And, in a practical sense, Walker is right. There truly is no choice. If you try to defeat the 33rd with conventional weapons, snipers appear on the rooftops and quickly take you out. Neither can you actually get down from the balcony without launching the white phosphorous. Within the game, there is no way to advance but to use the mortar—and what is there to do if not advance? But still, many players got angry that the game apparently alludes to a choice without offering one. Of course, the real choice Walker has is to turn around and leave Dubai, and the real choice the player has is to not play a military shooter that asks you to drop white phosphorous on people. So, really, Lugo and Walker are both right. Walker, like a truly post-Bioshock playable character is right that sometimes there is no choice and you just have to kindly do what you are told. But Dubai, unlike Rapture, is not on the bottom of the ocean. Walker is choosing to be in a situation where he has no choice, and so am I. The Line doesn’t really want players to stop playing at this point. It simply wants us to accept responsibility for the situations we allow ourselves to be in.
Adams and Lugo reluctantly set up the mortar while Walker readies the aiming computer.
“Prepare to fire?” Walker says.
“Is that an order, sir?” Lugo spits, clearly not impressed.
“Yes. It is.”
Adams fires the camera; it flies up into the air and releases a parachute so that the camera I am targeting with hovers above the battlefield, slowly descending with the wind.
The soldiers see this, of course, and open fire on our position even as the camera’s perspective crawls up over Walkers shoulder and focuses on the screen of the targeting monitor. For a moment, I can see the outline of Walker’s reflection, but it quickly fades away, leaving nothing but the black and white blurs of the screen.
The fading out reflection creates a detachment. It says, “Hey. This isn’t really you. These aren’t really people. They are just targets on a screen that a computer is responsible for. You have no role in this.” It creates the distance and othering that modern war relies on in order to allow heinous acts to be committed. I’m not here. This isn’t happening.
I fire the first mortar onto some soldiers and entire sections of the monitor are engulfed with white. On one level, I know what is going on. I can hear it. Over the top of and beyond the monitor, I can hear the screaming of the soldiers. I can’t see it, but I know they are on the ground, in flames, the clothes and flesh burning from their bodies. I remember the scene I just walked through not that long ago. But I can’t ‘see’ it; I can’t see ‘me’. I’m detached from my actions by a technological mediator distancing me from the battlefield. This isn’t me. I’m not here.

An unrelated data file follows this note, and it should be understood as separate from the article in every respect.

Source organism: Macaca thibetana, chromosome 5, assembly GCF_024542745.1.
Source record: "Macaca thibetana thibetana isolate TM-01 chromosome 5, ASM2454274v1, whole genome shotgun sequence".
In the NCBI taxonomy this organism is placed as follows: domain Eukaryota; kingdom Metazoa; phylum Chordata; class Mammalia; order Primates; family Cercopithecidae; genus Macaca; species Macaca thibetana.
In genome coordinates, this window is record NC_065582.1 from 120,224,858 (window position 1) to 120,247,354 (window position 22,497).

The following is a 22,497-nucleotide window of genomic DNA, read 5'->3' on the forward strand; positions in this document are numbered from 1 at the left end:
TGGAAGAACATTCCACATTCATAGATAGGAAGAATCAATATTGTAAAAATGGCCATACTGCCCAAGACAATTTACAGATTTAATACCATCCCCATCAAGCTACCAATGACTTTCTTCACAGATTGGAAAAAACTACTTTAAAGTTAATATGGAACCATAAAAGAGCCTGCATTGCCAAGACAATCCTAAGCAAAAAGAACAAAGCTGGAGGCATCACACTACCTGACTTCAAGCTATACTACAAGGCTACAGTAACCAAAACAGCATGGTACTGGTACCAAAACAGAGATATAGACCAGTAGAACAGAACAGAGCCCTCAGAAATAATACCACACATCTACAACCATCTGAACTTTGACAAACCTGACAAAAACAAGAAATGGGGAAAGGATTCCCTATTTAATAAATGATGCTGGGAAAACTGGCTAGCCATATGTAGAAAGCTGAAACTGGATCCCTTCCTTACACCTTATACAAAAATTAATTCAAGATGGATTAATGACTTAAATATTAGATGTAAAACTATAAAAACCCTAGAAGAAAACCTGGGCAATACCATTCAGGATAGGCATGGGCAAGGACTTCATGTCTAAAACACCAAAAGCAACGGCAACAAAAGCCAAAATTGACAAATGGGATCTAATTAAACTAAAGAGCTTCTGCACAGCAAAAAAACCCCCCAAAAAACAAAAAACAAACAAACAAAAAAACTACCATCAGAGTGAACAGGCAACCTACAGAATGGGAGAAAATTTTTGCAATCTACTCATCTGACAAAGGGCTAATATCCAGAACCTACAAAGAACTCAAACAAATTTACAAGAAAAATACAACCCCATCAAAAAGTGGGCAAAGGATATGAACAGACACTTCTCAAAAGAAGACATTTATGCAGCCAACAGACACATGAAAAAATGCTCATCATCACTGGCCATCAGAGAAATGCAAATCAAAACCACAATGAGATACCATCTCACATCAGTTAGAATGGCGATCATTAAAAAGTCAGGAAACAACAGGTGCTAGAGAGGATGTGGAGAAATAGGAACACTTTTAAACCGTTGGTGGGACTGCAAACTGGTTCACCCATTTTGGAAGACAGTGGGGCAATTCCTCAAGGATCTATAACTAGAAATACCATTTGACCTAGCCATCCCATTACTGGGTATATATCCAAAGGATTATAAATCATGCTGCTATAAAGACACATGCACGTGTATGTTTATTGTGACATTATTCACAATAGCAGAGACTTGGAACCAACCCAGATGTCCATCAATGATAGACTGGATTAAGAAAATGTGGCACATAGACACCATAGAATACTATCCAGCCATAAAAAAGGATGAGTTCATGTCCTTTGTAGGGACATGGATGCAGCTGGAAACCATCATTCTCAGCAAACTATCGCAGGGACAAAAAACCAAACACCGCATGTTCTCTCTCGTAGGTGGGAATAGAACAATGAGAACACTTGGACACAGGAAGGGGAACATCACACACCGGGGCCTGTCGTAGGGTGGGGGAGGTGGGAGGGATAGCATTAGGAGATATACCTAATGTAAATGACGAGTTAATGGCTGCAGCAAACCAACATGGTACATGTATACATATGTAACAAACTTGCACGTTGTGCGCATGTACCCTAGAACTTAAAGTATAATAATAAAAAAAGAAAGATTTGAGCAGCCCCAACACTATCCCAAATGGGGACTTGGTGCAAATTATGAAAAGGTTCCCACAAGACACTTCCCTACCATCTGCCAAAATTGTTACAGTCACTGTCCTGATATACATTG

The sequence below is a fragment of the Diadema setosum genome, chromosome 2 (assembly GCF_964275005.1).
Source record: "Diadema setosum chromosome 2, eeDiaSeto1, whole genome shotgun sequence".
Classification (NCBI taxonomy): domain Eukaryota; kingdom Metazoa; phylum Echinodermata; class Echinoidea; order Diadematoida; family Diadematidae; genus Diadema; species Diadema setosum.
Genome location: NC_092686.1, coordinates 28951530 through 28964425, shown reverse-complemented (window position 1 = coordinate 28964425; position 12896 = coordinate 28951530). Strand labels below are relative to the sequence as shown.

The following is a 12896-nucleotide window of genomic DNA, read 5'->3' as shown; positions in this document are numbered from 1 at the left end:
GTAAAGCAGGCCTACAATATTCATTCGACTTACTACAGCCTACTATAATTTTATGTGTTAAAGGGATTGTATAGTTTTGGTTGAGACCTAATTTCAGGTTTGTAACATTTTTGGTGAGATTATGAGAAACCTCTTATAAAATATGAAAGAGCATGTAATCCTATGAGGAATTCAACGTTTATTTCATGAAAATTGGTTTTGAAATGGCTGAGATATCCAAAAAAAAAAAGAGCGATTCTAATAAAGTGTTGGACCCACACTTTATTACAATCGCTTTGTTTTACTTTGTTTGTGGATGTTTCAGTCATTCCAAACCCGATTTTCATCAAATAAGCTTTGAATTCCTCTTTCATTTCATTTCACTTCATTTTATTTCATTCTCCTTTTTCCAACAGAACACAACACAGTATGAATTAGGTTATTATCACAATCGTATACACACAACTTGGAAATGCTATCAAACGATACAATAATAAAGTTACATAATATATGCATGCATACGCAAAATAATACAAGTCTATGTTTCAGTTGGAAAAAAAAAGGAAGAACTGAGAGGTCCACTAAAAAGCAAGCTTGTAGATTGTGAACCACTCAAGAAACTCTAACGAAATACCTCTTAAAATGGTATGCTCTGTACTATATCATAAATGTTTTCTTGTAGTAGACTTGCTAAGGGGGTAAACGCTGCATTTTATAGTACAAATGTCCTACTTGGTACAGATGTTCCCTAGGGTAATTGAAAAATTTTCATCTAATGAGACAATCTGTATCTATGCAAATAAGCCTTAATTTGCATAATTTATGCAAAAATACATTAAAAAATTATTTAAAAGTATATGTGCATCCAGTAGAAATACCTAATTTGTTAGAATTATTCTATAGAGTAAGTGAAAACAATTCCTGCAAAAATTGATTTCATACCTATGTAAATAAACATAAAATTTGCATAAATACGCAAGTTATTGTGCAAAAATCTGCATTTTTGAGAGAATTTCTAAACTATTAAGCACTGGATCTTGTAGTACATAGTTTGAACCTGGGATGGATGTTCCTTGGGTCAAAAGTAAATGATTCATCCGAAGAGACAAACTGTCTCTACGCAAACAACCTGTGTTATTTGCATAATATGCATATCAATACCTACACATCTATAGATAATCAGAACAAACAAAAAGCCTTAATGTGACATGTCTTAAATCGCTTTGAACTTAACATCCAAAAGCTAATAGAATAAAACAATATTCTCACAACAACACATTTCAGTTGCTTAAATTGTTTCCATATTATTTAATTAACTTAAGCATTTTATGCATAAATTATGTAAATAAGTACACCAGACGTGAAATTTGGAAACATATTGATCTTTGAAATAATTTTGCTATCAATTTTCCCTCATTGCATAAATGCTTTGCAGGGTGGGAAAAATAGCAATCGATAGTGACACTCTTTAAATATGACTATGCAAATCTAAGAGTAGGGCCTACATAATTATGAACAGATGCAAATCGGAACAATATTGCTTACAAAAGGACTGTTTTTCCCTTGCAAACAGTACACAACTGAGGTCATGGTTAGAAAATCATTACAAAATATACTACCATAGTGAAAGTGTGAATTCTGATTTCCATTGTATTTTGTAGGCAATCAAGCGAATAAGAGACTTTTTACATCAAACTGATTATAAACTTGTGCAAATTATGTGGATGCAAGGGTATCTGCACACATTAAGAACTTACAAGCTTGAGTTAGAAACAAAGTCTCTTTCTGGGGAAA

I fire mortar after mortar, taking out men, RPGs, and APCs.
One last APC is right at the back of the camp and, through the heat-sensitive camera, I can make out a large number of other people on the far side of a wall. Some people have claimed that these people were “obviously” civilians and, on later plays, I can see that now. On my first game, I sincerely thought they were soldiers trying to hide from the white phosphorous. Regardless, there was a red square over the APC, marking it as a target I had to take out, so I fired. On the monitor, the white pixels that were the phosphorous funneled into the room with the people. I could clearly hear their screaming.
I’m not sure when my (Walker’s) reflection became visible again on the monitor. I think it was a subtle, slow fading in as the screen turned whiter from the phosphorous. As the final group of (what I thought were) soldiers collapsed screaming, I wasn’t looking at them; I was looking through them back at myself. I was looking at Walker reflected on the aiming computer but I may have well been looking at me, in my lounge room, reflected back off my television set. It may as well have been the reflection of some person in an American airbase looking back at and through themselves as they flew a drone over an Afghan wedding. A reflection of an Apache gunner on a video reel that would eventually find its way onto a Wikileaks website. It says, “No. You cannot blame the technology for this. This is you. You are here. You are doing this. This is happening.”
The scene is so chilling not because of the crime I’ve committed, but because the game forced me to acknowledge that I committed them. It slaps my face right there on top of the crime.
“No one’s moving. It’s over,” says Lugo.
“Okay. We’re done,” says Walker to his own reflection. We’re done.